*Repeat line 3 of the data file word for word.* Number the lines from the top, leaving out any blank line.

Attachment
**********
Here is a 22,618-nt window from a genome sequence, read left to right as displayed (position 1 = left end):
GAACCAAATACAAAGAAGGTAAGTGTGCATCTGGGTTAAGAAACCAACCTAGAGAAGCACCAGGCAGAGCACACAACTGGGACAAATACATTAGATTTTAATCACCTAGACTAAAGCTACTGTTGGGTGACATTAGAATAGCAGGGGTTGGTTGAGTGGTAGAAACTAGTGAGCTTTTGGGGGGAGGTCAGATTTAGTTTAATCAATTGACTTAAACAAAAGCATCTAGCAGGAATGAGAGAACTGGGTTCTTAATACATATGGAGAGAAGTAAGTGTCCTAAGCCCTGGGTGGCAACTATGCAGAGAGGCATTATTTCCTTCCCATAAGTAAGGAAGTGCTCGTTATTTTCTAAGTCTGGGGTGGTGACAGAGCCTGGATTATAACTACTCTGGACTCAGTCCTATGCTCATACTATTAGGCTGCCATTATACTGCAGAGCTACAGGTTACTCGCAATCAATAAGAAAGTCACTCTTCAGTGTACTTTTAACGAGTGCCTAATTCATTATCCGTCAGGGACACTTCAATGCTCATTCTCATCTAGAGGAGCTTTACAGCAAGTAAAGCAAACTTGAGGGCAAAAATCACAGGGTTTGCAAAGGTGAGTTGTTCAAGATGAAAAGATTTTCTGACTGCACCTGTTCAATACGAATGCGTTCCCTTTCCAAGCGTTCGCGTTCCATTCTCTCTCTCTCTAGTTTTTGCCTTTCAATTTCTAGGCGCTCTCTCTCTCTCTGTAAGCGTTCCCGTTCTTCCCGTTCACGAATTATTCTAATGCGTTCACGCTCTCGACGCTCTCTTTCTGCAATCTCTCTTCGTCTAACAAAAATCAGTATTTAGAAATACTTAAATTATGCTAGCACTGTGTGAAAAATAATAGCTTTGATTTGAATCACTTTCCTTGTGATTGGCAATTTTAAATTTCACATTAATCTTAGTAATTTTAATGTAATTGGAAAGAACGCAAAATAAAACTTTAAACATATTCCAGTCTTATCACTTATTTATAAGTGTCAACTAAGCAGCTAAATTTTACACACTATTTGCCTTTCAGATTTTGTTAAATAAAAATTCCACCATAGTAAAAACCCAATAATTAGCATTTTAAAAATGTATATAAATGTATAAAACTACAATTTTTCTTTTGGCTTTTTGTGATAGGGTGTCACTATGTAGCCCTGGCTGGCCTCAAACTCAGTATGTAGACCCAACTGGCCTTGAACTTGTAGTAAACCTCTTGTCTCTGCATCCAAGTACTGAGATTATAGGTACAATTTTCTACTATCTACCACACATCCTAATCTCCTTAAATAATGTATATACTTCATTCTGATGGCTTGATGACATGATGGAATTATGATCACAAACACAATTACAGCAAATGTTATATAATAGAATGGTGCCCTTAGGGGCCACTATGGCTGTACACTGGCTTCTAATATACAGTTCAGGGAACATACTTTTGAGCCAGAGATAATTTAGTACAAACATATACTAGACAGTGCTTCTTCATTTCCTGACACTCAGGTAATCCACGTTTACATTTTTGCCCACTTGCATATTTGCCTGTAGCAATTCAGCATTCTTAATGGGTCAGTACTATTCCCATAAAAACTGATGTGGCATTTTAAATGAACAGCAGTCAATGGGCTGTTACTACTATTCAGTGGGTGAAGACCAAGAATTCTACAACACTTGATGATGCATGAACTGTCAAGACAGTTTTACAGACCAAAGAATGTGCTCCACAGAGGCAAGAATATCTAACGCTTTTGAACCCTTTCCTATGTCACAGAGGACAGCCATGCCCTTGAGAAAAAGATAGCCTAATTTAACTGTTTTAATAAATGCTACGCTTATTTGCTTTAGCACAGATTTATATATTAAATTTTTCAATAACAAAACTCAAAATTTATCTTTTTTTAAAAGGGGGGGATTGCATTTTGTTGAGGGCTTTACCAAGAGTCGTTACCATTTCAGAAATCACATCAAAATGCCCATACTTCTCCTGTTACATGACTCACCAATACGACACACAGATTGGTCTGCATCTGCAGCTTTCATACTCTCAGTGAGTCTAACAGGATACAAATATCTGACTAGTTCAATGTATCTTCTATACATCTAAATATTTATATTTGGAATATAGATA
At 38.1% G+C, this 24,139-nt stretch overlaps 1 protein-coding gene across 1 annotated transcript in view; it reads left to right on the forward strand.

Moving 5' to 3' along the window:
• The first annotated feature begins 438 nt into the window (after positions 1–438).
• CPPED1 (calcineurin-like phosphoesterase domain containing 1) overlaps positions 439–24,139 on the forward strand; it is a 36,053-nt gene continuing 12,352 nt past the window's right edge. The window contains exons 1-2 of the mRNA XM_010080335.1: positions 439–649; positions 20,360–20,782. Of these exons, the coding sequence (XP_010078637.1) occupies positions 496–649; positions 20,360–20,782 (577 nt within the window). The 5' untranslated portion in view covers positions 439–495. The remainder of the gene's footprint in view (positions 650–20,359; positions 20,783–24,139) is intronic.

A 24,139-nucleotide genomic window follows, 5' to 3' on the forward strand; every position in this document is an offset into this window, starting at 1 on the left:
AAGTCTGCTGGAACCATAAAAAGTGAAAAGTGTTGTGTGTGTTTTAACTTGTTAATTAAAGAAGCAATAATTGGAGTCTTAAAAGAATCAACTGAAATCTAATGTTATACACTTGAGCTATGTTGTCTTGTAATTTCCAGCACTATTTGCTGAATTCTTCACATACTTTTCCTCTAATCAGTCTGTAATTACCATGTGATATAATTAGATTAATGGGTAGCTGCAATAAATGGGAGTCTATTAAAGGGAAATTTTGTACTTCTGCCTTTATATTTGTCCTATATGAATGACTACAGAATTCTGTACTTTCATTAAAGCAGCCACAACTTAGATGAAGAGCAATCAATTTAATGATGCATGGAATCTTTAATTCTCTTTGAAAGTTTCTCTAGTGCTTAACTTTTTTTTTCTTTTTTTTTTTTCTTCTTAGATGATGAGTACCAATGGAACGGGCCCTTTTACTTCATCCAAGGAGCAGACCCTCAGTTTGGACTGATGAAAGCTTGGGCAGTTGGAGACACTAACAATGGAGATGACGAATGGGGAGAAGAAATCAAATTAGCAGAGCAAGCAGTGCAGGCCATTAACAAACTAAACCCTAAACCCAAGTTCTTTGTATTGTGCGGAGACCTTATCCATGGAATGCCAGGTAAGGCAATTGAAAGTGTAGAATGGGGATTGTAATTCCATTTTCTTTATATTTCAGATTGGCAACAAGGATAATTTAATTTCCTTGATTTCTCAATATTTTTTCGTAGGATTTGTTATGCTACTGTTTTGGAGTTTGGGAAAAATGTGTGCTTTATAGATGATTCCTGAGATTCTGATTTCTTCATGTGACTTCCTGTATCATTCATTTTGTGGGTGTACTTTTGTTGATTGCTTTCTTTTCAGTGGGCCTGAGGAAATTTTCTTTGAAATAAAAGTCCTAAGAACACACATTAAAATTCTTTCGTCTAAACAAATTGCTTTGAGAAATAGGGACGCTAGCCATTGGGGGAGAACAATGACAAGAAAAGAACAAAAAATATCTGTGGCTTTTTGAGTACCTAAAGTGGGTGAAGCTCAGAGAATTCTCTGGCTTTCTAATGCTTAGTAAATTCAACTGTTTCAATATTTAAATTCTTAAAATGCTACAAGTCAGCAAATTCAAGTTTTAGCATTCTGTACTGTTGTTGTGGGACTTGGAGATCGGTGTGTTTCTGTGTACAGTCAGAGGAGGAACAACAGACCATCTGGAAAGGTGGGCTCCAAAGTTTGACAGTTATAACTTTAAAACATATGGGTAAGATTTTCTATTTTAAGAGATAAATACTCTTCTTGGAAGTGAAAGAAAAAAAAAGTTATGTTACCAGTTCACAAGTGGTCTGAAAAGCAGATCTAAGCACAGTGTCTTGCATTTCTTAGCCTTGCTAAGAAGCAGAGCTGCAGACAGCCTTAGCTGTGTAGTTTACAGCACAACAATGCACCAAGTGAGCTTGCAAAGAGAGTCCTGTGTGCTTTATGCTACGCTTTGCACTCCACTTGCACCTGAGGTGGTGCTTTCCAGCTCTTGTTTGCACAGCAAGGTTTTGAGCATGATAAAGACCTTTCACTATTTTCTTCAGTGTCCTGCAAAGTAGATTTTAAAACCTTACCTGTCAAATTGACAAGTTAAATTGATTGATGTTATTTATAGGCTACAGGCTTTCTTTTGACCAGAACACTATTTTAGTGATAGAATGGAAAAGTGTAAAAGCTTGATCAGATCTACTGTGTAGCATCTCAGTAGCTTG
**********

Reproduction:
At 38.1% G+C, this 24,139-nt stretch overlaps 1 protein-coding gene across 1 annotated transcript in view; it reads left to right on the forward strand.